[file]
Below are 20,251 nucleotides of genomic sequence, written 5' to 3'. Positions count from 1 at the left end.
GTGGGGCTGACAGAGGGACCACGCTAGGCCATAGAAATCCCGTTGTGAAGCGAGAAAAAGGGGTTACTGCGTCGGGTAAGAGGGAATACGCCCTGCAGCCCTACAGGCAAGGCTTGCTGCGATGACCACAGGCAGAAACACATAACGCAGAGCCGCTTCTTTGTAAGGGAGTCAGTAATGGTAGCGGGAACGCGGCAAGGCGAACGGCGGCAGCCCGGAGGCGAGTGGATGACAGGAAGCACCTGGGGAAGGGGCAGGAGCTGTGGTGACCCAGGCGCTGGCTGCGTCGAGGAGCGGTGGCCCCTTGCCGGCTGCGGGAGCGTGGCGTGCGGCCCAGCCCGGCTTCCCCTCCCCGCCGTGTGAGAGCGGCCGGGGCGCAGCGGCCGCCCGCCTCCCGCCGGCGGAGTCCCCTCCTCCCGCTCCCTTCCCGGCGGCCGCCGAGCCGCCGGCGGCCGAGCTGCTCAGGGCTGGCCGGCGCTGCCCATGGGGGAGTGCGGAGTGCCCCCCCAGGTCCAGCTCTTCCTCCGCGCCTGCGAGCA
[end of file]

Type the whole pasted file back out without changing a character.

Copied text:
Below are 20,251 nucleotides of genomic sequence, written 5' to 3'. Positions count from 1 at the left end.
GTGGGGCTGACAGAGGGACCACGCTAGGCCATAGAAATCCCGTTGTGAAGCGAGAAAAAGGGGTTACTGCGTCGGGTAAGAGGGAATACGCCCTGCAGCCCTACAGGCAAGGCTTGCTGCGATGACCACAGGCAGAAACACATAACGCAGAGCCGCTTCTTTGTAAGGGAGTCAGTAATGGTAGCGGGAACGCGGCAAGGCGAACGGCGGCAGCCCGGAGGCGAGTGGATGACAGGAAGCACCTGGGGAAGGGGCAGGAGCTGTGGTGACCCAGGCGCTGGCTGCGTCGAGGAGCGGTGGCCCCTTGCCGGCTGCGGGAGCGTGGCGTGCGGCCCAGCCCGGCTTCCCCTCCCCGCCGTGTGAGAGCGGCCGGGGCGCAGCGGCCGCCCGCCTCCCGCCGGCGGAGTCCCCTCCTCCCGCTCCCTTCCCGGCGGCCGCCGAGCCGCCGGCGGCCGAGCTGCTCAGGGCTGGCCGGCGCTGCCCATGGGGGAGTGCGGAGTGCCCCCCCAGGTCCAGCTCTTCCTCCGCGCCTGCGAGCA